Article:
For CARF’s focus on the theme of Experiment Now, Cally introduced her current project: an exhibition and opera (in progress) titled Deadtime. In Deadtime, living and mediated bodies, not always human, appear and reoccur, both vital and corpse-like. Together they stage the effects of ‘performance’ on our psychological, digital and anatomical condition, and ask how such effects may be unexpectedly transformed
CARF PRESENTS: LUKE FOWLER
FEBRUARY 8 2022
Luke gave an engaging presentation of recent docu-film works and the research techniques he employs to build these; field recoding, instrumental construction, 16mm film, archival excavation and interview
Luke Fowler is a multi award winning artist, filmmaker and musician based in Glasgow. His work explores the limits and conventions of biographical and documentary filmmaking, and has often been compared to the British Free Cinema of the 1950s. Working with archival footage, photography and sound, Fowler’s work has long asked how we come to know someone in their absence. He has explored this question by creating posthumous portraits of individuals through precise compositions of the things they have left behind: recorded images and sounds, papers and notes, artwork, the spaces through which they moved, and the testimonies of friends who remain among the living
OREET ASHERY: OUTSIDE THE CENTRE OF THE WORLD
DECEMBER 7 2021
Oreet Ashery, Associate Professor, Ruskin School of Art, Oxford University, is a transdisciplinary visual artist who navigates established, institutional and grassroot art and social contexts. Their work engages with biopolitical fiction, autoethnography, gender materiality and potential communities. Ashery’s practice manifests through distinct multiplatform projects that span moving-image, live situations, performance, assemblage and writing. The work turns to costume, new music/sound commissions and activism. Ashery’s practice is often collaborative, participatory and questions the modes and conditions of art production
ON COLLABORATION: PAUL KAJANDER AND HAEAHN KWON (UNIVERSITY OF GUELPH) WITH TOM O’SULLIVAN AND LESLEY GUY (NORTHUMBRIA UNIVERSITY)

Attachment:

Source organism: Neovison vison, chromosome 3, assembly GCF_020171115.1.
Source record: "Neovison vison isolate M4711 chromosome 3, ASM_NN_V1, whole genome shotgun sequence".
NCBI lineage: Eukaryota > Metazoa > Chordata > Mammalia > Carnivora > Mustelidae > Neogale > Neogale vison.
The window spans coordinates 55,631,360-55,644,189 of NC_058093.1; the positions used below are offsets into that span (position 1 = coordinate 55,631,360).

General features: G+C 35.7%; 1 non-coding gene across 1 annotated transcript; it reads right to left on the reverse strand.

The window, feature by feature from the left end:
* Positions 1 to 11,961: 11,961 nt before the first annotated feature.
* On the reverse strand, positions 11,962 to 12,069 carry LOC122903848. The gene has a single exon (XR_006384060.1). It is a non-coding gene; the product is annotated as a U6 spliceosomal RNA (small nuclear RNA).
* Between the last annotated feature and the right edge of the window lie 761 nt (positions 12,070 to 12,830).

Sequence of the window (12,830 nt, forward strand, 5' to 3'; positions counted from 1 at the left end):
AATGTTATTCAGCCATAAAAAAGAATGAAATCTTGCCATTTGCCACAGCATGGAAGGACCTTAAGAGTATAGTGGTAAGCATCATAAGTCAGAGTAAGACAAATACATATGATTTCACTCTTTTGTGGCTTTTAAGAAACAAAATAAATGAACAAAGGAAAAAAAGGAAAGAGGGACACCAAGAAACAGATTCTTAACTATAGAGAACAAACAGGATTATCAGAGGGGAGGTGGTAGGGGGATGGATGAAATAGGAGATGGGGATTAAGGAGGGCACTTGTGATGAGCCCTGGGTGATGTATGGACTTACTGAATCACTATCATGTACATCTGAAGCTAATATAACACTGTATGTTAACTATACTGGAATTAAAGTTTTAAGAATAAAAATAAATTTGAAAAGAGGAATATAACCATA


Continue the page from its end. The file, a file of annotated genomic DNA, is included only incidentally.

DECEMBER 14 2021
HaeAhn Paul Kwon Kajander complicates the notion of individual authorship and addresses the constructedness of identity while resisting those tendencies that often force collaborative practitioners to adopt reductive brand identities
Their practice antagonises the culture of professionalism associated with patriarchal, white supremacist, settler-colonialist brutality through engagement with strategies of improvisation, the makeshift, pre-capitalist technologies, spirited resistance, joyful care and experimentalism
Tom O’Sullivan is a senior lecturer at Northumbria University who has maintained a collaborative art practice with Joanne Tatham (Royal College of Art) for over 25 Years. Their practice thinks about the forms and languages of contemporary art as a way to consider how meaning is produced. The work is often a configuration of temporary, sited ‘sculpture’ together with constructed texts, performances and images. Taken together, these elements produce spaces for audience reflection on particular contexts and the meanings art might have in these places
Lesley Guy is an artist, writer and educator based in Newcastle, UK. She graduated with an MA in Contemporary Fine Art from Sheffield Hallam University in 2010 and has exhibited across Europe, Asia and the UK. She also works as part of the collective known as TOTALLER who share beliefs around the aesthetic as a destructive, progressively utopian and totalising force
PHD ARTS RESEARCH AT NORTHUMBRIA: A SESSION DEDICATED TO THE INTRODUCTION OF CURRENT PHD RESEARCH PROJECTS PART 1
NOVEMBER 2 2021
With presentations by Post-Graduate Artists and Researchers Cat Auburn, David Reynolds and Hannah Waters
PHD ARTS RESEARCH AT NORTHUMBRIA: A SESSION DEDICATED TO THE INTRODUCTION OF CURRENT PHD RESEARCH PROJECTS PART 2
NOVEMBER 30 2021
With presentations by Post-Graduate Artists and Researchers Helen Knowles, Jasper Llewellyn and Alice Potter
ROY CLAIRE POTTER: NOTES AND TONES
OCTOBER 19 2021